Here is a GREAT media-rich article exploring the first ever human space-walk by Alexei Leonov in March of 1965. Read the brief synopsis below and then click through to the article for details. I had no idea.
News of the first ever spacewalk on 18 March 1965 was received with shock and delight. It took place against a battle for supremacy in space between the US and the USSR.
The Voskhod 2 mission was hailed as a propaganda coup for the Soviet Union and as a blow to American pride.
But this triumphant narrative bore little resemblance to what actually took place behind the scenes.
Leonov, now 80, has given a rare interview to the BBC in which he talks about the series of emergencies that made the trek back to Earth worthy of any Hollywood movie.
Minutes after he stepped into space, Leonov realised his suit had inflated like a balloon, preventing him from getting back inside.
Later on, the cosmonauts narrowly avoided being obliterated in a huge fireball when oxygen levels soared inside the craft.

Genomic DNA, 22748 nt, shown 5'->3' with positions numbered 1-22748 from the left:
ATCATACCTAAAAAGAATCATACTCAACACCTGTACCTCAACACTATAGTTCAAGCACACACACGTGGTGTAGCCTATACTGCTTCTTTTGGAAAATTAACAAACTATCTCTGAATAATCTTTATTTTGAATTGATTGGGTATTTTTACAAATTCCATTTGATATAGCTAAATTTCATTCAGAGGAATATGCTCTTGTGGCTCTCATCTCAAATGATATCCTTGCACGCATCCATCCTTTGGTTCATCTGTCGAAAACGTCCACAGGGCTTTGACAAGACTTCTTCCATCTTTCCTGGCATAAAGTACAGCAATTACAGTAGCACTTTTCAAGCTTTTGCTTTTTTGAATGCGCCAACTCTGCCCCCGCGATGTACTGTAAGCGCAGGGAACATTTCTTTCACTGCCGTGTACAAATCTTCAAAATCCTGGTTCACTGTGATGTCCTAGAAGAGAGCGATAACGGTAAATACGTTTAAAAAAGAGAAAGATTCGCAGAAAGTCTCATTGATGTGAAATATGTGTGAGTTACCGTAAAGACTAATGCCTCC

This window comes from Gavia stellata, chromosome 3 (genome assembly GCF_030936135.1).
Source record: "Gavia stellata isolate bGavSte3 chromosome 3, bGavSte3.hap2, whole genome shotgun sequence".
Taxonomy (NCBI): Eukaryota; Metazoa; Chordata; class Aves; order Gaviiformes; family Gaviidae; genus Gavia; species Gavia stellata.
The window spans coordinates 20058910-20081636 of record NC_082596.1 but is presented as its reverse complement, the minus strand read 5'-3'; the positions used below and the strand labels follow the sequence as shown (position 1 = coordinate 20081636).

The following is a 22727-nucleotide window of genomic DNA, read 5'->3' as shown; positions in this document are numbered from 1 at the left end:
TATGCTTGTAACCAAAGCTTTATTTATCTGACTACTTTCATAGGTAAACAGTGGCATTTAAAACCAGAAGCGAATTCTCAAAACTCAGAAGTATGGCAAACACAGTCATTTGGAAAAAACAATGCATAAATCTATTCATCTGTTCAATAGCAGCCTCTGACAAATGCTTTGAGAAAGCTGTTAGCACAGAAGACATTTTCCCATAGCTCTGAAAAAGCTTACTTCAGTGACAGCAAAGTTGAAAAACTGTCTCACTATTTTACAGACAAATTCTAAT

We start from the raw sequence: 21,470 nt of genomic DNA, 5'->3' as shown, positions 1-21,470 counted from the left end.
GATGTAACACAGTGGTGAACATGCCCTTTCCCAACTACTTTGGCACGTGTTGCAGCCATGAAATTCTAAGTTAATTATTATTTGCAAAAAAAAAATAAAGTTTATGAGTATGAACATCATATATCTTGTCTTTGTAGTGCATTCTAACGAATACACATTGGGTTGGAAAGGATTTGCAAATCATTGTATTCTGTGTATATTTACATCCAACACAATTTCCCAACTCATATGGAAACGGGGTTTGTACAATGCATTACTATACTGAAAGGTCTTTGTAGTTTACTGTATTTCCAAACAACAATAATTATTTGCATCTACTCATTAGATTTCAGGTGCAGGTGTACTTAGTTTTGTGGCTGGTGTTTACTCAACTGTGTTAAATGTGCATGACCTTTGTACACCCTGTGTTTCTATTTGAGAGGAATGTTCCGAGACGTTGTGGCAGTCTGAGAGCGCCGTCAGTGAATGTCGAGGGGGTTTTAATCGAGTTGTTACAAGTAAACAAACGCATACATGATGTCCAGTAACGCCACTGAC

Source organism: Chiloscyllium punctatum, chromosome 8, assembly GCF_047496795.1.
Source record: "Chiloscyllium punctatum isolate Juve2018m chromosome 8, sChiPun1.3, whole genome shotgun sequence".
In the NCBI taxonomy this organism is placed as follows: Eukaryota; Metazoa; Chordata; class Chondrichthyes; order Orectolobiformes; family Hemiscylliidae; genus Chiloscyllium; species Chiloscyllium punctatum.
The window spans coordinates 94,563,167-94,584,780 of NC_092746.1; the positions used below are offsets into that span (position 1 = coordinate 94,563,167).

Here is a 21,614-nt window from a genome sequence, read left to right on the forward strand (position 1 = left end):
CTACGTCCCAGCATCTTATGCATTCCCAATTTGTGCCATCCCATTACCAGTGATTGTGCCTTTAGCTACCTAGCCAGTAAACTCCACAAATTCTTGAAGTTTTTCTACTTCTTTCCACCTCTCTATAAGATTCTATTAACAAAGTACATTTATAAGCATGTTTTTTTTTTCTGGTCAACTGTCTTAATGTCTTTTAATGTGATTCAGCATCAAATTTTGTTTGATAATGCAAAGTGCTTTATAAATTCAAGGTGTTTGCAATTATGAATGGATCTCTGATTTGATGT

And on the way back to Earth, the crew was exposed to enormous G-forces, landing hundreds of kilometres off target in a remote corner of Siberia populated by wolves and bears.
Afterwards, the Soviet authorities revealed nothing about the problems. For years, few people knew the truth.
This was not unusual. America’s successes and failures took place in the full glare of public attention. But the Soviets were obsessive about controlling the message through secrecy and censorship.
I recently got a chance to interview and profile the people behind a collaboration between Smithsonian and the Harvard College Observatory who are crowdsourcing the transcription of logbooks for thousands of photographic plates. It’s a massive undertaking that will give scientists access to a hundred years of astronomical data. – Simon
On the heels of JPL’s MAVEN, India’s MOM is set to arrive on Mars.
After a 10-month trek, India’s Mars Orbiter Mission (MOM) is expected to reach Mars on at 7:41 a.m. India Standard Time on Wednesday, Sept. 24 (that’s 10:11 p.m. EDT on Tuesday, Sept. 23) after a firing its engine for 24 minutes to enter orbit around the planet. Confirmation of the success (or failure) of this crucial maneuver should come to ground control minutes later, mission officials have said.
Here’s the link on Space.com.